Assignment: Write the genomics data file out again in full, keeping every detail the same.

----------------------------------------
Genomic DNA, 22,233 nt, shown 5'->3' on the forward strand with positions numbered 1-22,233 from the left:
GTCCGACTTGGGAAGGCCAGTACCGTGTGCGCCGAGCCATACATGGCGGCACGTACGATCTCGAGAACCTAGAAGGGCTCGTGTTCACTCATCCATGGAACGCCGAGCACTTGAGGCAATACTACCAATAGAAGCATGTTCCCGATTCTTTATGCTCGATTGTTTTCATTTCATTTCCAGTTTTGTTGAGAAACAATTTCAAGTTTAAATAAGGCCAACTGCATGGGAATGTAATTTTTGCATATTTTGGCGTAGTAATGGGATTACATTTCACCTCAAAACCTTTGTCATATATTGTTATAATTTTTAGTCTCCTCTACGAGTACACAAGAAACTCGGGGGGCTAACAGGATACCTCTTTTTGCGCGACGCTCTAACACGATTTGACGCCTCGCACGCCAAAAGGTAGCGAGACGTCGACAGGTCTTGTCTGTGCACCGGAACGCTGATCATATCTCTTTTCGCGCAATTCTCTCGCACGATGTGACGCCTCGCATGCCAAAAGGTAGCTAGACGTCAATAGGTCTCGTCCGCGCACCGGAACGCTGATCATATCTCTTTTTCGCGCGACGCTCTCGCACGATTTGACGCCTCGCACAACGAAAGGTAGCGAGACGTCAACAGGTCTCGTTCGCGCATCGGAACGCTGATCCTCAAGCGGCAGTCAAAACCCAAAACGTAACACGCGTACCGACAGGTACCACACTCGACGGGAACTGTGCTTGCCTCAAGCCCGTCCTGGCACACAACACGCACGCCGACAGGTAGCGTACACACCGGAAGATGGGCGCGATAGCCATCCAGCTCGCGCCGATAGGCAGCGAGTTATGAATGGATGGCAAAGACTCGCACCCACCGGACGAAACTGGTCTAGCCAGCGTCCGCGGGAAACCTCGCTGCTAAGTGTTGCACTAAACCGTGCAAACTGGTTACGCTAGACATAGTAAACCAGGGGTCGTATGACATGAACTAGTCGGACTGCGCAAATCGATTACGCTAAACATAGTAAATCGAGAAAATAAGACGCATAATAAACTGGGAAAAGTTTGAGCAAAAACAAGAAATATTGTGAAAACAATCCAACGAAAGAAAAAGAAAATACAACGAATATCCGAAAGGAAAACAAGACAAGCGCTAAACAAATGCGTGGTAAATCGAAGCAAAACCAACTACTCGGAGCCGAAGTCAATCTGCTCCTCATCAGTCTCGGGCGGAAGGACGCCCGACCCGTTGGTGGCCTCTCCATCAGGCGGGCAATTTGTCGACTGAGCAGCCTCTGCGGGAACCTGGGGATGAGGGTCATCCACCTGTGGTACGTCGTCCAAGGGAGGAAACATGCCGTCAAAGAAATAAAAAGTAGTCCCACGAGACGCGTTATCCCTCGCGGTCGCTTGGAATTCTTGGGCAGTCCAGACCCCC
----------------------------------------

Genomic DNA, 22,233 nt, shown 5'->3' on the forward strand with positions numbered 1-22,233 from the left:
GTCCGACTTGGGAAGGCCAGTACCGTGTGCGCCGAGCCATACATGGCGGCACGTACGATCTCGAGAACCTAGAAGGGCTCGTGTTCACTCATCCATGGAACGCCGAGCACTTGAGGCAATACTACCAATAGAAGCATGTTCCCGATTCTTTATGCTCGATTGTTTTCATTTCATTTCCAGTTTTGTTGAGAAACAATTTCAAGTTTAAATAAGGCCAACTGCATGGGAATGTAATTTTTGCATATTTTGGCGTAGTAATGGGATTACATTTCACCTCAAAACCTTTGTCATATATTGTTATAATTTTTAGTCTCCTCTACGAGTACACAAGAAACTCGGGGGGCTAACAGGATACCTCTTTTTGCGCGACGCTCTAACACGATTTGACGCCTCGCACGCCAAAAGGTAGCGAGACGTCGACAGGTCTTGTCTGTGCACCGGAACGCTGATCATATCTCTTTTCGCGCAATTCTCTCGCACGATGTGACGCCTCGCATGCCAAAAGGTAGCTAGACGTCAATAGGTCTCGTCCGCGCACCGGAACGCTGATCATATCTCTTTTTCGCGCGACGCTCTCGCACGATTTGACGCCTCGCACAACGAAAGGTAGCGAGACGTCAACAGGTCTCGTTCGCGCATCGGAACGCTGATCCTCAAGCGGCAGTCAAAACCCAAAACGTAACACGCGTACCGACAGGTACCACACTCGACGGGAACTGTGCTTGCCTCAAGCCCGTCCTGGCACACAACACGCACGCCGACAGGTAGCGTACACACCGGAAGATGGGCGCGATAGCCATCCAGCTCGCGCCGATAGGCAGCGAGTTATGAATGGATGGCAAAGACTCGCACCCACCGGACGAAACTGGTCTAGCCAGCGTCCGCGGGAAACCTCGCTGCTAAGTGTTGCACTAAACCGTGCAAACTGGTTACGCTAGACATAGTAAACCAGGGGTCGTATGACATGAACTAGTCGGACTGCGCAAATCGATTACGCTAAACATAGTAAATCGAGAAAATAAGACGCATAATAAACTGGGAAAAGTTTGAGCAAAAACAAGAAATATTGTGAAAACAATCCAACGAAAGAAAAAGAAAATACAACGAATATCCGAAAGGAAAACAAGACAAGCGCTAAACAAATGCGTGGTAAATCGAAGCAAAACCAACTACTCGGAGCCGAAGTCAATCTGCTCCTCATCAGTCTCGGGCGGAAGGACGCCCGACCCGTTGGTGGCCTCTCCATCAGGCGGGCAATTTGTCGACTGAGCAGCCTCTGCGGGAACCTGGGGATGAGGGTCATCCACCTGTGGTACGTCGTCCAAGGGAGGAAACATGCCGTCAAAGAAATAAAAAGTAGTCCCACGAGACGCGTTATCCCTCGCGGTCGCTTGGAATTCTTGGGCAGTCCAGACCCCC